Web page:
We are sure that by now you have heard about the passing of the Employment Equity Amendment Act 4 of 2022 (“Act”) as well as the Draft Employment Equity Regulations 2023 (“Regulations”) which lay open for public comment. If you have not, do not fear, we will briefly unpack the Act and Regulations below as well as the potential impact of these pieces of legislation on employers and employees.
The Act was assented to by the President and became an Act of Parliament on 14 April 2023. However, the President is yet to proclaim the date by which the Act is to come into effect. As per section 1 of the Act, the definition of ‘designated employer’ now excludes employers who employ fewer than fifty (50) employees, regardless of their annual turnover. The definition of ‘people with disabilities’ has also been extended to include people who have a long-term or recurring physical, intellectual or sensory impairment which, in interaction with various barriers, may substantially limit their prospects of entry into, or advancement in, employment. Further, the definition of ‘sector’ has been included in the Act to refer to any industry or service or part thereof.
The more controversial aspect of the Act is the inclusion of section 15A, which empowers the Minister of Labour and Employment (“Minister”) to identify national economic sectors and set numerical targets for any national economic sector so identified. These numerical targets may be set for different occupational levels, sub-sectors or regions within a sector. The proposed sectoral numerical targets were published by the Minister on 12 May 2023 and listed approximately eighteen (18) different economic sectors. Per the Act, this function aims to ensure equitable representation of suitably qualified people from designated groups at all occupational levels in the workforce. A copy of the published proposed sectoral numerical targets is transmitted herewith for your ease of reference.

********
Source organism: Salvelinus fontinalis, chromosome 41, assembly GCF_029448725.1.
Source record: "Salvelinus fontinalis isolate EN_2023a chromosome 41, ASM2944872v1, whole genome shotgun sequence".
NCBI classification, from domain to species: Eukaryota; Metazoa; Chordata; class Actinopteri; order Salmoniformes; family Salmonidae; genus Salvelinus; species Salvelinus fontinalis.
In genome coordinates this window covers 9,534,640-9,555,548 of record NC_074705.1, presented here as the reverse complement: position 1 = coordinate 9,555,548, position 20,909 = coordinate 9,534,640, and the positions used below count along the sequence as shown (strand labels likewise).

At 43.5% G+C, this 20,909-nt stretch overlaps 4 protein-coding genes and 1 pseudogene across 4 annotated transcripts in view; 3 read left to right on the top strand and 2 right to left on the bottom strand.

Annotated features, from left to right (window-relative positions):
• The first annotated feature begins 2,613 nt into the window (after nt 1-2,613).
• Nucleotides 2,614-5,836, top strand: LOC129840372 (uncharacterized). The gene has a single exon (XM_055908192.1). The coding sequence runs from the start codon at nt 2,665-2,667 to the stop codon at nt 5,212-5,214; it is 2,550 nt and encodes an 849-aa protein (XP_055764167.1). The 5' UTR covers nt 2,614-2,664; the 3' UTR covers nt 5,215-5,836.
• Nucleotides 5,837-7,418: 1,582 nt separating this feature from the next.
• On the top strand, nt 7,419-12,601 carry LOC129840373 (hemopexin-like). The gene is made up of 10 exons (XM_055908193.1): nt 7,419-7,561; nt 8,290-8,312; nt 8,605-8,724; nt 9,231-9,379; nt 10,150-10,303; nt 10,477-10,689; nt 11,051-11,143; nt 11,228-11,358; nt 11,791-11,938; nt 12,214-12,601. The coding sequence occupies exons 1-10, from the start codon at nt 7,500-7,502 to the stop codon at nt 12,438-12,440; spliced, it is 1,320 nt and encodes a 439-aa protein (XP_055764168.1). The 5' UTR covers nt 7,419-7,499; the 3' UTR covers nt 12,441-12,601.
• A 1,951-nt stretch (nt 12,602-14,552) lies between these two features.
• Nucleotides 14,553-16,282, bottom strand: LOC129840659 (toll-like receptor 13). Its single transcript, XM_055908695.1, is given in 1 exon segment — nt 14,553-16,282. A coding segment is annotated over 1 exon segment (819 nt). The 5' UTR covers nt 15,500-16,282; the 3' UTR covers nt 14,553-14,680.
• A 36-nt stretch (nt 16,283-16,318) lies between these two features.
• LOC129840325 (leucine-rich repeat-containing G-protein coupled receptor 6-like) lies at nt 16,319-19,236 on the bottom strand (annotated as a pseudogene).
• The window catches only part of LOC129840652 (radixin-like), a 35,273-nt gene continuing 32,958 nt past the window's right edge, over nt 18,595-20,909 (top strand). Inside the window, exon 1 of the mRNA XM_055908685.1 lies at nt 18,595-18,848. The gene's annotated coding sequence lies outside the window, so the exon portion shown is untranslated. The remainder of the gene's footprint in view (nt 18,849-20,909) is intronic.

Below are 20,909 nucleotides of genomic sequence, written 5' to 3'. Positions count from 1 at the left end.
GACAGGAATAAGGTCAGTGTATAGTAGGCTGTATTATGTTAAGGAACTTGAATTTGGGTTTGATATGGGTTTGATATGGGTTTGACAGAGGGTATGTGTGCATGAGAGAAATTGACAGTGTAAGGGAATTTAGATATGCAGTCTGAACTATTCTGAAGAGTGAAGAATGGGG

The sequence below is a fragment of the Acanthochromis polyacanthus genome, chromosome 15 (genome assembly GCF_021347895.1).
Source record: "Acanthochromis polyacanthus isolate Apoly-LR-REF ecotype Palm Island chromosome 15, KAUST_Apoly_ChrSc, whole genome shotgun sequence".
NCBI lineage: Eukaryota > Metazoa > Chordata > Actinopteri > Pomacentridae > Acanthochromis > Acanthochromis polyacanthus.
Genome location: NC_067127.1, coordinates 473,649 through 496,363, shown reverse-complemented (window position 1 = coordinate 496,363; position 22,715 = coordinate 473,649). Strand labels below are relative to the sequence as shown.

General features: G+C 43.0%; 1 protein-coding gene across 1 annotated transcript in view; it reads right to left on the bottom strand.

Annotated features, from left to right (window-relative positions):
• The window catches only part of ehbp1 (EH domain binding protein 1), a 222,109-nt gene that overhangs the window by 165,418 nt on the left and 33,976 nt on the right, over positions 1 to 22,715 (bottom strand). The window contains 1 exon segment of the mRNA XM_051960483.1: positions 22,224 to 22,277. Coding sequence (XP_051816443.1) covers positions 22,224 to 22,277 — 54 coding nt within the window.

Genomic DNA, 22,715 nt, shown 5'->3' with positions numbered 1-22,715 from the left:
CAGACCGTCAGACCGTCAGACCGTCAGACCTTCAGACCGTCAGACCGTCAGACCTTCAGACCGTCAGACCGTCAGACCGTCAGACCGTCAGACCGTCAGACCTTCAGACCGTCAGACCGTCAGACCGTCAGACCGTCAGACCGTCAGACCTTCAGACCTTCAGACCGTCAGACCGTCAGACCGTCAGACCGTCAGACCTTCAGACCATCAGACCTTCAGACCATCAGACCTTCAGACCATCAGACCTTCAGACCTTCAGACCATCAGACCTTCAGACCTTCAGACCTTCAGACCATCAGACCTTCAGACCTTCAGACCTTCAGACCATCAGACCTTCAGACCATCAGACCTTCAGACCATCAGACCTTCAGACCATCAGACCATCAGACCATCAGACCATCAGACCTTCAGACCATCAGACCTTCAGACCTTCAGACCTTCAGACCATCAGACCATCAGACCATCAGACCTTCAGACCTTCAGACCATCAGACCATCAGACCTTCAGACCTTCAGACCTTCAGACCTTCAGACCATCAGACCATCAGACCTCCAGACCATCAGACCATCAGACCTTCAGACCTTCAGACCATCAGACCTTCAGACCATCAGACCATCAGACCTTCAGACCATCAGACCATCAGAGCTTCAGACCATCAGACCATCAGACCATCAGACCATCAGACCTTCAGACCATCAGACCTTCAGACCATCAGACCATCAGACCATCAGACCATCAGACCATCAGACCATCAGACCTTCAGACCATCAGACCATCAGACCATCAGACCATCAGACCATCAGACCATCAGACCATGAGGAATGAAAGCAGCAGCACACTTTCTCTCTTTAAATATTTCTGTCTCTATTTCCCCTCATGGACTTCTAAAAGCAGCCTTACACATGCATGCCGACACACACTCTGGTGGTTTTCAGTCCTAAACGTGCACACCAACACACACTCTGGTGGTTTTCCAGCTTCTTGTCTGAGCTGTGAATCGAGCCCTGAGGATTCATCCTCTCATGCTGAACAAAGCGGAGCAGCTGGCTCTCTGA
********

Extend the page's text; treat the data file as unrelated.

The Act further removes the obligation on designated employers in terms of section 16 to consult with both trade unions and employees or their nominated representatives. This means that where employees are represented by a trade union, the employer is not obliged to consult with both the trade union and the employees themselves regarding, inter alia, the implementation of an employment equity plan. The Act also removes the date by which designated employers are required to submit their employment equity reports. In accordance with section 21 of the Act, the Minister shall prescribe the date and manner in which these reports must be submitted.
In order to remain compliant with the provisions of the Act, when it does come into effect, designated employers in particular are encouraged to familiarise themselves with the contents of the Act and the numerical targets for the relevant economic sectors.